“There is a clear pattern emerging in terms of consumers looking more towards low- and no-alcohol options,” says Lulie Halstead, CEO of wine consumer research and insights, Wine Intelligence. “It’s driven by three key consumer trends: health, control and taste. We want to drink stuff that is better for us, be it in fewer calories, with more ‘natural’ ingredients or to have fewer headaches. We want to drink things that won’t cause us to lose control, whether it is because we value this control for its own sake, or just want to avoid being embarrassed by a legion of social media uploads.”
Over the past few years, as consumers shift towards healthy eating and drinking by cutting down on their alcohol intake, interest in the no- and low-alcohol drinks category has been steadily on the rise. No- and low-ABV wine options, however, have been lacking when compared to the more successful beer and spirits alternatives, an issue that Halstead ascribes to the category’s struggles to pass the taste test and to the fierce competition of other no- and low-alcohol beverages. “When considering the driver of taste, we can see why no- and low-alcohol wine is currently struggling to meet the benchmark for consumers. ‘I dislike the taste’ is still a purchasing barrier for nearly a third of the global wine-drinking population,” says Halstead.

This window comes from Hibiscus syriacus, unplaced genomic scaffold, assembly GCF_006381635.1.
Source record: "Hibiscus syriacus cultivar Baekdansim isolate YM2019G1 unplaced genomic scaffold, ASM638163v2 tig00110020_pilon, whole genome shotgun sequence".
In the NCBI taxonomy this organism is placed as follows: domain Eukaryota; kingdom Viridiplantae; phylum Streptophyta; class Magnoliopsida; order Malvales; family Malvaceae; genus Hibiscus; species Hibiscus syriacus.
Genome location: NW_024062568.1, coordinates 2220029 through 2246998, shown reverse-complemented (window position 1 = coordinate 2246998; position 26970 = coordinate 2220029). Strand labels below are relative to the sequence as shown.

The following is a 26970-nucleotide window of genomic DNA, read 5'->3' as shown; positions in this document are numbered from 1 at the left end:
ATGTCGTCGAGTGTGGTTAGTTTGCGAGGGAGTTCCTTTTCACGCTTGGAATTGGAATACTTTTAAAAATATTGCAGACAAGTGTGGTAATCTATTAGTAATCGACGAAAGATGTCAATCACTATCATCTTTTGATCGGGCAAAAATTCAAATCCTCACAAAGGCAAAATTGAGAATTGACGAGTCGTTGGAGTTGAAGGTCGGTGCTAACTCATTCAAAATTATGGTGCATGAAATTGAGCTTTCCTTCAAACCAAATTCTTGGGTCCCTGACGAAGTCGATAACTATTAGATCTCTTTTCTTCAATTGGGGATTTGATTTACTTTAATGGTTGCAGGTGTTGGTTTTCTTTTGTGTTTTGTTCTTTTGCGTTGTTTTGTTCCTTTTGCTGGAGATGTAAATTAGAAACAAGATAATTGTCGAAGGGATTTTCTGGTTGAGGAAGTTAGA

Despite the challenges however, Wine Intelligence’s latest Opportunities for Low- and No-Alcohol Wine report shows potential for growth for the category, as it notes that there is an “unmet consumer need” when it comes to no- and low-alcohol wine.